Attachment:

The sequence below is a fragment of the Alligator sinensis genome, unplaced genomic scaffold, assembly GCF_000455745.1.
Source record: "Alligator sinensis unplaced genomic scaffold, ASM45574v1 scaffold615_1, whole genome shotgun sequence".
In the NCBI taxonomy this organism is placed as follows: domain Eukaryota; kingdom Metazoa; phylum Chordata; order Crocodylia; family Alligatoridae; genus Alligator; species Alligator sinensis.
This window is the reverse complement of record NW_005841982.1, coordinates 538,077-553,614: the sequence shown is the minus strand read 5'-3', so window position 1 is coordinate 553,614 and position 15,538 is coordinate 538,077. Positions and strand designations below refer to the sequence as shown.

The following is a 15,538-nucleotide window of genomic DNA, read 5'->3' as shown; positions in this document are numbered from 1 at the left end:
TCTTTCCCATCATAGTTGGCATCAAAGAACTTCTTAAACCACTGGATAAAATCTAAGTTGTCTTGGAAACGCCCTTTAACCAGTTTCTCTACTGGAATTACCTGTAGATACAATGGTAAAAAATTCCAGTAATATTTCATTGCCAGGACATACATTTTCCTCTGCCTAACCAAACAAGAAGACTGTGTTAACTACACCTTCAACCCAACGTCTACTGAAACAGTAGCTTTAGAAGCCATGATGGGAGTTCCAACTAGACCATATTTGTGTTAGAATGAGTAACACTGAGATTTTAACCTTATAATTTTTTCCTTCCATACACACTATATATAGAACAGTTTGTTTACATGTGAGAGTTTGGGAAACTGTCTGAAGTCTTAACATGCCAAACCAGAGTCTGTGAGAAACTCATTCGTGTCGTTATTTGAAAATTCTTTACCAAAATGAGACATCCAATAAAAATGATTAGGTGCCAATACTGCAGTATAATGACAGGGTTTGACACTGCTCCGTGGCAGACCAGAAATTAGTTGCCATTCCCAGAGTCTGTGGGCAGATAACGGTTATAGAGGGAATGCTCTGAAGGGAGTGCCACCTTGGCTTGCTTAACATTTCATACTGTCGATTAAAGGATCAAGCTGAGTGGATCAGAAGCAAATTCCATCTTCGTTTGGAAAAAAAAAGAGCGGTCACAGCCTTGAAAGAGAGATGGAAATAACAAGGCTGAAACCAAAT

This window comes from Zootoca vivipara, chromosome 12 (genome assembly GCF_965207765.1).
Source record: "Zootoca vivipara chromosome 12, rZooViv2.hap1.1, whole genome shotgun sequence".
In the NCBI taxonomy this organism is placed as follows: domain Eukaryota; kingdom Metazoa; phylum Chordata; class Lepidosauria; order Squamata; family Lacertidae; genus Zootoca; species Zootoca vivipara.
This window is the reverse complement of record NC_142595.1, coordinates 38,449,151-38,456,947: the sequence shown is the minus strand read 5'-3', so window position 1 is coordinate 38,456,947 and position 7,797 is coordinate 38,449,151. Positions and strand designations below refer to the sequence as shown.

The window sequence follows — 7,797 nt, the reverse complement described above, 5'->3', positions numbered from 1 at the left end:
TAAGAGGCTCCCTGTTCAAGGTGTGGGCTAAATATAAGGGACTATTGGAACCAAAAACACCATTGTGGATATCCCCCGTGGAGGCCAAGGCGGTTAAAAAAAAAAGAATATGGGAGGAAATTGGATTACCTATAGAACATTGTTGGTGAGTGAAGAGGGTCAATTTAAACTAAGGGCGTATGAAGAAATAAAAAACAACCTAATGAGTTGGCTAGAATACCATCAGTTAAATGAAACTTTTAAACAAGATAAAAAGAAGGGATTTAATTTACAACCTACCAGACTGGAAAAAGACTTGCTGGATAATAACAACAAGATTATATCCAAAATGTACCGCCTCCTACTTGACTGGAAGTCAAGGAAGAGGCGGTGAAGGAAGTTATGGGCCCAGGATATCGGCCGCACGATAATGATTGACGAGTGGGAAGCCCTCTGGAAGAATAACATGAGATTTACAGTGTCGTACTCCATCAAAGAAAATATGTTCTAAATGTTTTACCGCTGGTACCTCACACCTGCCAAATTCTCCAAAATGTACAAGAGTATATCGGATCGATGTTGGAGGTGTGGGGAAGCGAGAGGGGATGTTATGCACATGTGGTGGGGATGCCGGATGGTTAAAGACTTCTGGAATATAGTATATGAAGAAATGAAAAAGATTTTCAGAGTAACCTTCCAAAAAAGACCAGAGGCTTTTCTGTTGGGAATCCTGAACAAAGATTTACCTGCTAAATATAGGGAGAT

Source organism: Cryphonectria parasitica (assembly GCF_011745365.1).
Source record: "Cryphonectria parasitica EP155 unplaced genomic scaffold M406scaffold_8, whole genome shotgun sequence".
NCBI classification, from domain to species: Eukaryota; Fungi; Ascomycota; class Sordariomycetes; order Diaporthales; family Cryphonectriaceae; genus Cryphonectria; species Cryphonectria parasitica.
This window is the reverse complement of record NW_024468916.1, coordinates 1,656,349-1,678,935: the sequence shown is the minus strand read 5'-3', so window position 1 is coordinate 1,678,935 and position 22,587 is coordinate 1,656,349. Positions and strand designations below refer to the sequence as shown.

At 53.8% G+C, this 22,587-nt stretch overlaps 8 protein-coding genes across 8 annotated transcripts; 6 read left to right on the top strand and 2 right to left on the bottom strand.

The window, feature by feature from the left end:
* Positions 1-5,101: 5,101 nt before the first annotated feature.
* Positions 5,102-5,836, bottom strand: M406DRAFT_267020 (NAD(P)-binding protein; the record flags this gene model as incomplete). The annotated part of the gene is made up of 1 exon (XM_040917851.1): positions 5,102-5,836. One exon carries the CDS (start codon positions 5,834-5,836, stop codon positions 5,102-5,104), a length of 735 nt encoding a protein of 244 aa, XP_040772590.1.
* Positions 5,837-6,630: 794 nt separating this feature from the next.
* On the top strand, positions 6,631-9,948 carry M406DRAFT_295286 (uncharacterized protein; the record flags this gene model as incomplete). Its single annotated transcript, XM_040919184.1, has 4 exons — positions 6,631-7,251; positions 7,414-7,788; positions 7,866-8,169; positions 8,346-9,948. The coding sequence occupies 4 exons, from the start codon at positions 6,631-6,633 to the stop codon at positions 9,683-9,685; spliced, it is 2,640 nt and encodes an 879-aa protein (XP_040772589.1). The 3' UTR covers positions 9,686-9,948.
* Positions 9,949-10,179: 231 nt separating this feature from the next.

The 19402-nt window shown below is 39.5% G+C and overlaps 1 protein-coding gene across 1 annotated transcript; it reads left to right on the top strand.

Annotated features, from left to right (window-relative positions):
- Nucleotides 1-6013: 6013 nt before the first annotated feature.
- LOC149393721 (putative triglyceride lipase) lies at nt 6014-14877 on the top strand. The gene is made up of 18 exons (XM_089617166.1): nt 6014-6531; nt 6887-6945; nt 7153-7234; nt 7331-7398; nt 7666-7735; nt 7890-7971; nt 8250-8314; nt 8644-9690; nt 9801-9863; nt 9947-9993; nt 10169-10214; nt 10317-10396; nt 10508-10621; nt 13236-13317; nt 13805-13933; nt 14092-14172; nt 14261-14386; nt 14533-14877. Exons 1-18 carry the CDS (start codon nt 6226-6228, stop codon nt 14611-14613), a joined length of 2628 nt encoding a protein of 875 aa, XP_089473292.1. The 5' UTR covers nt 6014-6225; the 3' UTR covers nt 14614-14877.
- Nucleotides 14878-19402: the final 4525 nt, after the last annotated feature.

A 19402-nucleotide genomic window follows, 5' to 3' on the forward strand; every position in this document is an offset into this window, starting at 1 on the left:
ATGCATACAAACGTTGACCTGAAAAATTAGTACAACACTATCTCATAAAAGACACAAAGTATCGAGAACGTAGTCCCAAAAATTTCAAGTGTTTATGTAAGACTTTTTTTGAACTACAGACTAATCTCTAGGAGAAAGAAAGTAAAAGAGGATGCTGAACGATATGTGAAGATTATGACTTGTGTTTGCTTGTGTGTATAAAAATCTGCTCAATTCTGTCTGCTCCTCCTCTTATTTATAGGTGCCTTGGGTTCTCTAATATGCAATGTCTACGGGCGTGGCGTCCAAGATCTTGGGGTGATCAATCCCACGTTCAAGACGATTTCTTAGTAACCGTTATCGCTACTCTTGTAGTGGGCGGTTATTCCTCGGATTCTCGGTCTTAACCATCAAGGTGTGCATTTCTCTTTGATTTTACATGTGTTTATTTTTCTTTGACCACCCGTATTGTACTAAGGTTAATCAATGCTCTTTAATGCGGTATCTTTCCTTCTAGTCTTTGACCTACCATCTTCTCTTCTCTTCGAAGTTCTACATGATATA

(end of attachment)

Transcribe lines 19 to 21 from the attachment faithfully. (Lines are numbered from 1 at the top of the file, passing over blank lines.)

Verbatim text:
* Positions 1-5,101: 5,101 nt before the first annotated feature.
* Positions 5,102-5,836, bottom strand: M406DRAFT_267020 (NAD(P)-binding protein; the record flags this gene model as incomplete). The annotated part of the gene is made up of 1 exon (XM_040917851.1): positions 5,102-5,836. One exon carries the CDS (start codon positions 5,834-5,836, stop codon positions 5,102-5,104), a length of 735 nt encoding a protein of 244 aa, XP_040772590.1.
* Positions 5,837-6,630: 794 nt separating this feature from the next.